Rather than question whether or not this is true, I question the relevance. Supporters say a lot of things. I’ve heard pretty nasty things about Raskin from Ruben supporters (actually far more than the other way around). A candidate needs to rein in supporters, and needs to denounce unsavory behavior, but it is inevitable that some supporter says something stupid. I imagine that your experience, Paul, is anecdotal and not indicative of Raskin supporters, and certiainly not indicative of Raskin–just as I draw the same conclusion about what I have heard out of the mouths of Ruben supporters.
    5. “hundreds of yard signs”
    ?????????
    That would require a coordinated effort–vans going through the White Oak neighborhood in the dead of night. Whatever you may think about Raskin, do you really see this constitutional law professor organizing a campaign to suppress speech? Surely this would be a huge scandal if true. Do you really see Raskin taking that risk?
    And most importantly, where’s your evidence?
    As I said before, it blogs provide a good link to POSSIBLE information about issues, but no one is vetting that information. So commenters (and bloggers) can only prove that they are reliable over time–just like a columnist in the newspaper. And readers need to be careful about unsubstantiated information–like these charges.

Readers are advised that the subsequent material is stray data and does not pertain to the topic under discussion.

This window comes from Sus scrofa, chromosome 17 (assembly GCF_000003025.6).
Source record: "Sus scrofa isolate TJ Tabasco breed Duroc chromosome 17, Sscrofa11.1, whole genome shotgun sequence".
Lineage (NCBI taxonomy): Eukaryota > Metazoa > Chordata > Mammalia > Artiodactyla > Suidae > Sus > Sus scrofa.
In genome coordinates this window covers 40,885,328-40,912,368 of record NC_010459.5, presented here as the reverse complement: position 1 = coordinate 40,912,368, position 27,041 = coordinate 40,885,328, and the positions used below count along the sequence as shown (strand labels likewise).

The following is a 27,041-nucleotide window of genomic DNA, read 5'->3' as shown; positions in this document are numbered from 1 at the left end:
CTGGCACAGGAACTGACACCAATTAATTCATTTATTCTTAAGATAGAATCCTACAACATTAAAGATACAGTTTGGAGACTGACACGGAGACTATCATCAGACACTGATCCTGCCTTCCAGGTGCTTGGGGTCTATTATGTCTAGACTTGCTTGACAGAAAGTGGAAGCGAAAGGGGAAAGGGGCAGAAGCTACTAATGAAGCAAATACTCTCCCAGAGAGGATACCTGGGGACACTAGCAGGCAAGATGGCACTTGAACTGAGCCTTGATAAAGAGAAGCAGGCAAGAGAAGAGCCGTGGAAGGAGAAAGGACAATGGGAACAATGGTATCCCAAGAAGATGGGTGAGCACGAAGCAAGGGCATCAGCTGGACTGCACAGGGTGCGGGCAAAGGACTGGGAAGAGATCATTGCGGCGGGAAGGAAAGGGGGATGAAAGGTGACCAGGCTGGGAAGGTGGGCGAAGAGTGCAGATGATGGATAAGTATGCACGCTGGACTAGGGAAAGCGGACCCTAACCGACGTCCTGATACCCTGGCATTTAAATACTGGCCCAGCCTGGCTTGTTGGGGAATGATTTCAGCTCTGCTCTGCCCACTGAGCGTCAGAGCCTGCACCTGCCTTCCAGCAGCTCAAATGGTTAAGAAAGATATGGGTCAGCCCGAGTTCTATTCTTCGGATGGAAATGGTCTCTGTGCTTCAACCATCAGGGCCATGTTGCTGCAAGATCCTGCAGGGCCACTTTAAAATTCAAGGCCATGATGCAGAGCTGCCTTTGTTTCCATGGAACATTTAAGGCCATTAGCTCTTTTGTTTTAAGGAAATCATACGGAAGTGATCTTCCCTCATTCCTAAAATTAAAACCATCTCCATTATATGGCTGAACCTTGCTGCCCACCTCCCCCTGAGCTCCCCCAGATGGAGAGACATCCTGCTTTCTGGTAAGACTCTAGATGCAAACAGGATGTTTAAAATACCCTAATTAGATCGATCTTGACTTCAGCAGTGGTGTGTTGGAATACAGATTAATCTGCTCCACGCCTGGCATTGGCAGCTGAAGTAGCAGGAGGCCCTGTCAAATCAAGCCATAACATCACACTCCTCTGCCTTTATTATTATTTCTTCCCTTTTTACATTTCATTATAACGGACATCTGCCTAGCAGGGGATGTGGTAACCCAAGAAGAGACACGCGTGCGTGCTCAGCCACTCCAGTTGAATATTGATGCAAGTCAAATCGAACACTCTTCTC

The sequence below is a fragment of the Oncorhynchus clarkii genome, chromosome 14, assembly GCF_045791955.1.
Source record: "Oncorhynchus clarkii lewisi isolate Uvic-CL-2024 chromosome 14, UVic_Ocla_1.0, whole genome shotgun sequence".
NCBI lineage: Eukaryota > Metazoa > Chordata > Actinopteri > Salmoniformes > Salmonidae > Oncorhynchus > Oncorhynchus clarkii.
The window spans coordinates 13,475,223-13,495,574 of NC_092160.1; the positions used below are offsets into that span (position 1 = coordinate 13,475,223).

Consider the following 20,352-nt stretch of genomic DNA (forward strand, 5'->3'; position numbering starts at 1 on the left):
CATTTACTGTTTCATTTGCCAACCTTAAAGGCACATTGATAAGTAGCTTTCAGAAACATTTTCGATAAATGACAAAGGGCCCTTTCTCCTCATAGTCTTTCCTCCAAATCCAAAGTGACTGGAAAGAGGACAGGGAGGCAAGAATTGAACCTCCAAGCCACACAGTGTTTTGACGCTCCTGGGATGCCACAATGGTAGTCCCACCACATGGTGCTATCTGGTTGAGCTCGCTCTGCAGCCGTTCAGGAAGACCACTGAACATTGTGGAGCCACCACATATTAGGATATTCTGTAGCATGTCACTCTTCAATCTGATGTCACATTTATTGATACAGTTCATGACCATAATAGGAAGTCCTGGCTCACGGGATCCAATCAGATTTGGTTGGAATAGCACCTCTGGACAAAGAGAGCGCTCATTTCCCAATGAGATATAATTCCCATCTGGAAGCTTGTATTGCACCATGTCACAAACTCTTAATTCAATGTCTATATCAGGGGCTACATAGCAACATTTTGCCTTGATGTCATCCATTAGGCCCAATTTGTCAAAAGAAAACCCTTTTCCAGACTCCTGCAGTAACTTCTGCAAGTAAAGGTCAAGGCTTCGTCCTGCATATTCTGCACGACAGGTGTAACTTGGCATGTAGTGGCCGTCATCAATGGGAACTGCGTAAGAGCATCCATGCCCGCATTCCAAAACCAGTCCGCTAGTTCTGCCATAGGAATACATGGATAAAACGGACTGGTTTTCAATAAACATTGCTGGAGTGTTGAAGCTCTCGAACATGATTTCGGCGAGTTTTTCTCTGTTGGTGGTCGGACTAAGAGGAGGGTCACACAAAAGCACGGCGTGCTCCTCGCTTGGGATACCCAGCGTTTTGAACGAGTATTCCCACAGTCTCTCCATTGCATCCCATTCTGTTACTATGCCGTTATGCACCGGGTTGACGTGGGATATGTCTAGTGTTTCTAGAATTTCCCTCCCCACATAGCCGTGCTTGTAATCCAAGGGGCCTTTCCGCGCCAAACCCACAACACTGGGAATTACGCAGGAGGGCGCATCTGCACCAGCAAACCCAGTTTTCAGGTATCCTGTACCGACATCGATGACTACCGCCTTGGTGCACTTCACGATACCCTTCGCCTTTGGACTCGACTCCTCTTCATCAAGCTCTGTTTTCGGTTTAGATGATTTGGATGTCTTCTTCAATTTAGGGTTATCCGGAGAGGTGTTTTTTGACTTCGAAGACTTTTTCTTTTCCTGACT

Show me the tape.

  12. I think that speculation of about Gansler is a red herring.
    Raskin is an old friend of Gansler. Like any friend, he supported him for election in years past. This year, he wisely declines to take a position on that race. Both have probably figured out that it doesn’t help either one of them to give support back and forth.
    And both are running tough, full time campaigns. So I doubt very much that it’s worth speculating about them helping each other. Neither has time or resources to throw into a second campaign.
    Lord knows what people would say about me if they held me accountable for the politics and views of everyone who’ve I’ve ever been friends with or supported for public office.
    Context!

Comments are closed.